October 24th, 2008
"Somehow, the n-word has found its way back into hip-hop's critical zeitgeist: I'm interested in exploring, as a Dominican New Yorker, how we as a community have propagated it. Recently, due to the mounting criticism of Boricua rapper Fat Joe's use of the term eight albums deep into his career (including his latest, The Elephant in the Room), Latinos are being challenged to introspect. … Many folks in our parents' generation have rejected their blackness—I have older Latino neighbors who won't vote for Barack Obama simply because he's black—but those generations more informed by hip-hop are embracing their Afro-Latino identity and evolving past our own self-hatred."
a 10-minute selection of yours truly's favorite riddim, the mad mad / diseases (aka johnny dollar, aka golden hen, aka dutty rub), focusing mainly on 1980s post-diseases productions :: i've got an 80 minute mix on this riddim, including the zunguzung meme, based on my dissertation research (which tells the intertwined histories of hip-hop and reggae by following the mad mad riffs from JA to BX/BK and back again), which i really need to get around to bouncing down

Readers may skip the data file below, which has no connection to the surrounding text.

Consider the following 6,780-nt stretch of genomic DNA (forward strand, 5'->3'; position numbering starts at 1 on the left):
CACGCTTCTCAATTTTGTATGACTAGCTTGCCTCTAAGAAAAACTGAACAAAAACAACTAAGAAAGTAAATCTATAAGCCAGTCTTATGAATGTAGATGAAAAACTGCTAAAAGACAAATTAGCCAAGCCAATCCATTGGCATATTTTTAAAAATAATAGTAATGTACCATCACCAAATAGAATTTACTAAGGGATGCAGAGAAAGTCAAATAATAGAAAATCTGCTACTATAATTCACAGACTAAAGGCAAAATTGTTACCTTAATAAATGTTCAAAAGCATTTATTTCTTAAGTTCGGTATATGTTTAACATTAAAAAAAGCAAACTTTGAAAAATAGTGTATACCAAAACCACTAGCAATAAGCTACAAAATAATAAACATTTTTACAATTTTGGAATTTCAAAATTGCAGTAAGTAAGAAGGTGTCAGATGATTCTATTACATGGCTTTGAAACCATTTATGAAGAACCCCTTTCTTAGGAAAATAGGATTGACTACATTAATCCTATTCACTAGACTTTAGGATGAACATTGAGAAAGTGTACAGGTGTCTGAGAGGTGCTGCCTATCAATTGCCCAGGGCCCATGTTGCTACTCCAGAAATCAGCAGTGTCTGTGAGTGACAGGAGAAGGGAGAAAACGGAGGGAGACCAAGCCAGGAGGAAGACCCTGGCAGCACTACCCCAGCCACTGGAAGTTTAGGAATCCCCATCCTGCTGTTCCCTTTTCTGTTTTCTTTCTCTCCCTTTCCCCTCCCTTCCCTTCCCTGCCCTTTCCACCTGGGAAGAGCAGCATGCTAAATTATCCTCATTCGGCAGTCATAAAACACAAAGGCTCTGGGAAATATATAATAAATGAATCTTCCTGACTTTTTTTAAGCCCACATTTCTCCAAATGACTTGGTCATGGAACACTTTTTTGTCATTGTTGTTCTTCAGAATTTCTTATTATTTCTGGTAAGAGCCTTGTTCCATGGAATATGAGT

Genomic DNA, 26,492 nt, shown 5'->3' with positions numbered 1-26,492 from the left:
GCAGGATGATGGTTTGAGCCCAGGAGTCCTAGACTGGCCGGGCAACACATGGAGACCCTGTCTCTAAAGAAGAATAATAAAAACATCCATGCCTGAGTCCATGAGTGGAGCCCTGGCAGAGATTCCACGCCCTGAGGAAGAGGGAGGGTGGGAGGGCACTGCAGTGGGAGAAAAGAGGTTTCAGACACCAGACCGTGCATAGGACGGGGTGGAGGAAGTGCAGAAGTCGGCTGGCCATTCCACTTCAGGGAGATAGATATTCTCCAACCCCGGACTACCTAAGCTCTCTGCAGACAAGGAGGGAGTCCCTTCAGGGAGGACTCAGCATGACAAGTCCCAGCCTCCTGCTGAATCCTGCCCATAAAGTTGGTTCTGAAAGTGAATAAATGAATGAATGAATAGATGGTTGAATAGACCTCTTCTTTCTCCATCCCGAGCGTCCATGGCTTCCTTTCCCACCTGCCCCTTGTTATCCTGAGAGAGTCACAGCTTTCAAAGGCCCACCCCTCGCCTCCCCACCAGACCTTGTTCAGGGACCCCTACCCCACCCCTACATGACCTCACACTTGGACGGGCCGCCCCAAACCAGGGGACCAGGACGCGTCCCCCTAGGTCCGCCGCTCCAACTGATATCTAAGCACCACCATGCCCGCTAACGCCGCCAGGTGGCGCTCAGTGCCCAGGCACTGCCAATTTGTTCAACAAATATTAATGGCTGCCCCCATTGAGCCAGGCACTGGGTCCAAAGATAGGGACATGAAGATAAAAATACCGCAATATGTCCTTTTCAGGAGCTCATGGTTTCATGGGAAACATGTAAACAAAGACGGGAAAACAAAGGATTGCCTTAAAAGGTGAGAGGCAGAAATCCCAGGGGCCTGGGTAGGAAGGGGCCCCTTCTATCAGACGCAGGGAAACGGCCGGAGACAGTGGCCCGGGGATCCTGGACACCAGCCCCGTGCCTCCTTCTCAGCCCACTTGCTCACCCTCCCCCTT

quite a selection of riddim mixes here, offering 10 minute snapshots of some of jamaica's most well-worn, well-loved accompaniments
"Because his source material is generally pulled from dubstep, ragga, outré hip-hop, found sounds, and other indigenous musics, those tapestries can often sound political. Clayton has such a global, democratic ear and such a knack for soupy unease that it's difficult not to hear his mixes, at least partly, as commentary pieces." :: soupy unease, i like that; i like this mix too :: sink deep, ya heard?